If a stranger in a café tells you that you can face your subterranean impulses only by visiting a death camp, what would you do? If you are Gint Aras, you heed the warning that hidden things poison us, “for a writer, discovering poison is valuable.” So, he goes to Mauthausen and writes about it. “Relief by Execution”—about personal identity, racism, suffering and transformation—is bookended with his visit and attempt to free himself from a familial legacy of violence.
A strong essayist poses questions along the journey, meanders and makes discoveries on the page. Aras explores the brutality of his Lithuanian-American childhood and trauma inflicted by his father. He queries the connections between his racist, anti-Semitic family, violence in their Cicero neighborhood and generations of conflict in Lithuania, wondering at how his people clung to a sense of victimization while creating fresh victims among their black neighbors and own families.
Aras’ portrait of Cicero is compelling. It’s the location of his excellent second novel, “The Fugue,” and a neighborhood he knows well. He makes the reader a witness to acts that as a child, the author was told never happened, to keep quiet about. By telling now, he perhaps tries to accept events of his childhood and of history. Truth-telling may enable him to move on, but is also as an act of resistance. Aras is sparse with words but big on impact, retelling childhood beatings at the hands of his father, all of which are denied by his mother. He outs his family as vile racists and anti-Semites. It is most affecting in the raw moments when he shares his shame and lowest points, and the reader feels immense compassion.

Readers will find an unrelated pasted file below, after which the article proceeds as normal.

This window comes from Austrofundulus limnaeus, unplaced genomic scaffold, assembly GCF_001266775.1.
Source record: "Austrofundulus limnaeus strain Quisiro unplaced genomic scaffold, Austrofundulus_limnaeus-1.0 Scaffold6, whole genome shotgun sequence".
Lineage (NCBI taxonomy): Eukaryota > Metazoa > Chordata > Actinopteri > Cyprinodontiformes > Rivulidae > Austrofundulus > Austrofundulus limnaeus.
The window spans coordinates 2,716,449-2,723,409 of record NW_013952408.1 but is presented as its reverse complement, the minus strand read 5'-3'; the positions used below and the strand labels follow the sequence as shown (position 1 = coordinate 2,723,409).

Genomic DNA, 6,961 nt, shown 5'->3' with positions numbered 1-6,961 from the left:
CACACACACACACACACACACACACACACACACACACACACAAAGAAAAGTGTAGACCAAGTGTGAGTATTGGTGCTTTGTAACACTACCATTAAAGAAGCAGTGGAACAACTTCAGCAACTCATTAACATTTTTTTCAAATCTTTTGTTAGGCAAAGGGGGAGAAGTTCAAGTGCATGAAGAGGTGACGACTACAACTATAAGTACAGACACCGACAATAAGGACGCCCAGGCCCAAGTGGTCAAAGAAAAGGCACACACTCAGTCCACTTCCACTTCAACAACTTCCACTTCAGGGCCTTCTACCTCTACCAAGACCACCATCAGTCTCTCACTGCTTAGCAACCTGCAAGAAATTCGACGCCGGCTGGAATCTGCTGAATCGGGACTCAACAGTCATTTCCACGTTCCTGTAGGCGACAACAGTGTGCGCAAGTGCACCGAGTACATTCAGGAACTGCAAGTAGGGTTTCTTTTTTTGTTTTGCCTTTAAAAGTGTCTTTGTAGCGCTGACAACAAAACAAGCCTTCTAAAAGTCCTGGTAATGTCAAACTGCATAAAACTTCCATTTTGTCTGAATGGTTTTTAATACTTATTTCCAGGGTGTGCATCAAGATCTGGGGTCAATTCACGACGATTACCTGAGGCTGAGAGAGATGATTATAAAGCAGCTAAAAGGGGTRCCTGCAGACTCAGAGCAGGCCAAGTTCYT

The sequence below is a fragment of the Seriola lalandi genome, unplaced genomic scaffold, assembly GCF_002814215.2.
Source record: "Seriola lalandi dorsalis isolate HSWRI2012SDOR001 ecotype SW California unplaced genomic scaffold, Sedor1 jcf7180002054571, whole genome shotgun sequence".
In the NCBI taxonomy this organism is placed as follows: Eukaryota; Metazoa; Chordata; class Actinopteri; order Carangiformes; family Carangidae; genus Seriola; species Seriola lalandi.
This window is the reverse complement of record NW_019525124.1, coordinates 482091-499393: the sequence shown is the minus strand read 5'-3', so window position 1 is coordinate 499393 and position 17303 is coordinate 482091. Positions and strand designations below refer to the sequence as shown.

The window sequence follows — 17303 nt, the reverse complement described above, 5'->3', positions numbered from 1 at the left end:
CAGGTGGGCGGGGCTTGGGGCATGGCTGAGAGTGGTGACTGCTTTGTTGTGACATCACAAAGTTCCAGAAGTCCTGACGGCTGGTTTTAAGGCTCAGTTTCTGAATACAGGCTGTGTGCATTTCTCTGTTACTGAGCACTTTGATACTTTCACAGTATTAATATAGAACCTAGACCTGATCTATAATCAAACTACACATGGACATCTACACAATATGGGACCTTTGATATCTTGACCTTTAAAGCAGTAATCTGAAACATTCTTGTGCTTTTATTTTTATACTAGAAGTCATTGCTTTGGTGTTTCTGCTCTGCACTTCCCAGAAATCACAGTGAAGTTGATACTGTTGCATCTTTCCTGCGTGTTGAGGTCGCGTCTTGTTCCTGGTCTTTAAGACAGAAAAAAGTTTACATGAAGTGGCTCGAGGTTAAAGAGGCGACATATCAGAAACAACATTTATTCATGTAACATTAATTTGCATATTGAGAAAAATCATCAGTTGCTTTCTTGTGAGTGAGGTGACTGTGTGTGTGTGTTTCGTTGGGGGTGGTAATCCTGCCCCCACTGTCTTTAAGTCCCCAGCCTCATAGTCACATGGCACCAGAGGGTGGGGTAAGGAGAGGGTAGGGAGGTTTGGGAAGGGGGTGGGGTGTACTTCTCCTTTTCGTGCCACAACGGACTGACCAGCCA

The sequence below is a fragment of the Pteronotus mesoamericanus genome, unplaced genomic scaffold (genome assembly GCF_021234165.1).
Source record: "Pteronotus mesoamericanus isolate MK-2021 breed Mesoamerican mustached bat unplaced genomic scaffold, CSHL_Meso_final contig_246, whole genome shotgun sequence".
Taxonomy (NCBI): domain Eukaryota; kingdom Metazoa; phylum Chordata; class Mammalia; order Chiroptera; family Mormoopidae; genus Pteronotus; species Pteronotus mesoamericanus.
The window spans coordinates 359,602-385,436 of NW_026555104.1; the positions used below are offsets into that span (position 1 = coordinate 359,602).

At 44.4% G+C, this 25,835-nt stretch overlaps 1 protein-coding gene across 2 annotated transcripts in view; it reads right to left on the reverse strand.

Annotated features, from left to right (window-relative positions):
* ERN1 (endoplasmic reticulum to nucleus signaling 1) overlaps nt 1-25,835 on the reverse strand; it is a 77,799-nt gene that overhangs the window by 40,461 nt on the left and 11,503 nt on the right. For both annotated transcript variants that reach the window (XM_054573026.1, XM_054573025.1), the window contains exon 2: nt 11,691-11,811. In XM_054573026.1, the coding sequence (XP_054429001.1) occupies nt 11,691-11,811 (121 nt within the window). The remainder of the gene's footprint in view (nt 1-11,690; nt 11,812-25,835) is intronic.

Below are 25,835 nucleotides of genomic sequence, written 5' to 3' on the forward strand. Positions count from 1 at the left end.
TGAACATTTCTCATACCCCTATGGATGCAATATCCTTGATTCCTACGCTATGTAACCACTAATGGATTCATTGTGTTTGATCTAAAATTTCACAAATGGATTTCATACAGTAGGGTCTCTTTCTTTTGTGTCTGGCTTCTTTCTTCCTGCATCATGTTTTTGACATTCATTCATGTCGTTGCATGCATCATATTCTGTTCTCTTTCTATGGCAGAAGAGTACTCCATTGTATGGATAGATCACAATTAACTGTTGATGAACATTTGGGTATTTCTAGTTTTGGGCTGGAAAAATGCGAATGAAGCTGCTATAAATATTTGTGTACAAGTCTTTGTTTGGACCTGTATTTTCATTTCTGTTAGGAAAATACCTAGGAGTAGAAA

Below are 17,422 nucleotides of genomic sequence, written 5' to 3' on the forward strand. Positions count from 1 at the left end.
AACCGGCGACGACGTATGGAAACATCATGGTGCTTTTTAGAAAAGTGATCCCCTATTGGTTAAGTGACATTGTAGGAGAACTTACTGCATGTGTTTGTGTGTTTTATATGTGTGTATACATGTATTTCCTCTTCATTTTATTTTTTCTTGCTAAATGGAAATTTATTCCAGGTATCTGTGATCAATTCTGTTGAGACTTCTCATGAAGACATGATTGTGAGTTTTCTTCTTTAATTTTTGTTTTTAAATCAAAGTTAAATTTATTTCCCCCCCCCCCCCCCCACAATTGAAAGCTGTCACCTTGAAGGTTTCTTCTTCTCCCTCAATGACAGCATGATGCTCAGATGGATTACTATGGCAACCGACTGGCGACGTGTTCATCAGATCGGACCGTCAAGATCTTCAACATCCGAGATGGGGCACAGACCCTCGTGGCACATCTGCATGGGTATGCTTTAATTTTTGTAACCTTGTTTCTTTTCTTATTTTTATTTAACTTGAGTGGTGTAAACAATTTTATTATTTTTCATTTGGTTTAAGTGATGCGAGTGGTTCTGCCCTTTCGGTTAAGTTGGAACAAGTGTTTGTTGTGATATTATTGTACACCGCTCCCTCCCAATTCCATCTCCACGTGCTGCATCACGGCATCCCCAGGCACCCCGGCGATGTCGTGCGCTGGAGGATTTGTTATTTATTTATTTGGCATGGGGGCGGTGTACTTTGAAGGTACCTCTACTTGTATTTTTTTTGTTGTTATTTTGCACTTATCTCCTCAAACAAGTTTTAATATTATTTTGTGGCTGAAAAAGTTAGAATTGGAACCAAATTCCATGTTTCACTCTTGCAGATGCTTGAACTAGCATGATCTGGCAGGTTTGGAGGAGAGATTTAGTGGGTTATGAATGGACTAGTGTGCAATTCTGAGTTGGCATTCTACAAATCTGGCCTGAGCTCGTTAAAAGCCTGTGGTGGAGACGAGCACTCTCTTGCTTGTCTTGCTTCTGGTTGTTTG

The book has an uncomfortable premise of visiting Mauthausen as an act of meditation. The author imagines himself as a perpetrator, thereby uncoupling generational memories and freeing himself from inherited suffering. This thread raises important questions but felt tonally out of kilter in comparison to the more direct memoir sections. Imagining oneself as an executioner of Jewish prisoners while trying to break a cycle foments feelings of being very uneasy at times, as did reading the racist stereotypes of Aras’ childhood. Maybe that was the point, to make readers uncomfortable, as they confront their own complicity in dehumanizing others—a timely reminder. This is a thoughtful, beautifully written essay that packs in many sharp questions about how people function. (Toni Nealie)
“Relief by Execution: A Visit to Mauthausen”
By Gint Aras
Little Bound Books Essay Series, Homebound Publications
Toni Nealie is the Literary Editor of Newcity and the author of the essay collection “The Miles Between Me.” A Pushcart Prize nominee, her essays have appeared in Guernica Magazine, Rust Belt: Chicago, The Rumpus, The Offing, Essay Daily, Chicago Quarterly Review, Hobart, Entropy and elsewhere. She worked in magazine journalism, politics and PR in her native New Zealand, the United Kingdom and Singapore and now edits, writes and teaches in Chicago. Find her at toninealie.com and on Twitter @tnealie. She can be reached at email@example.com.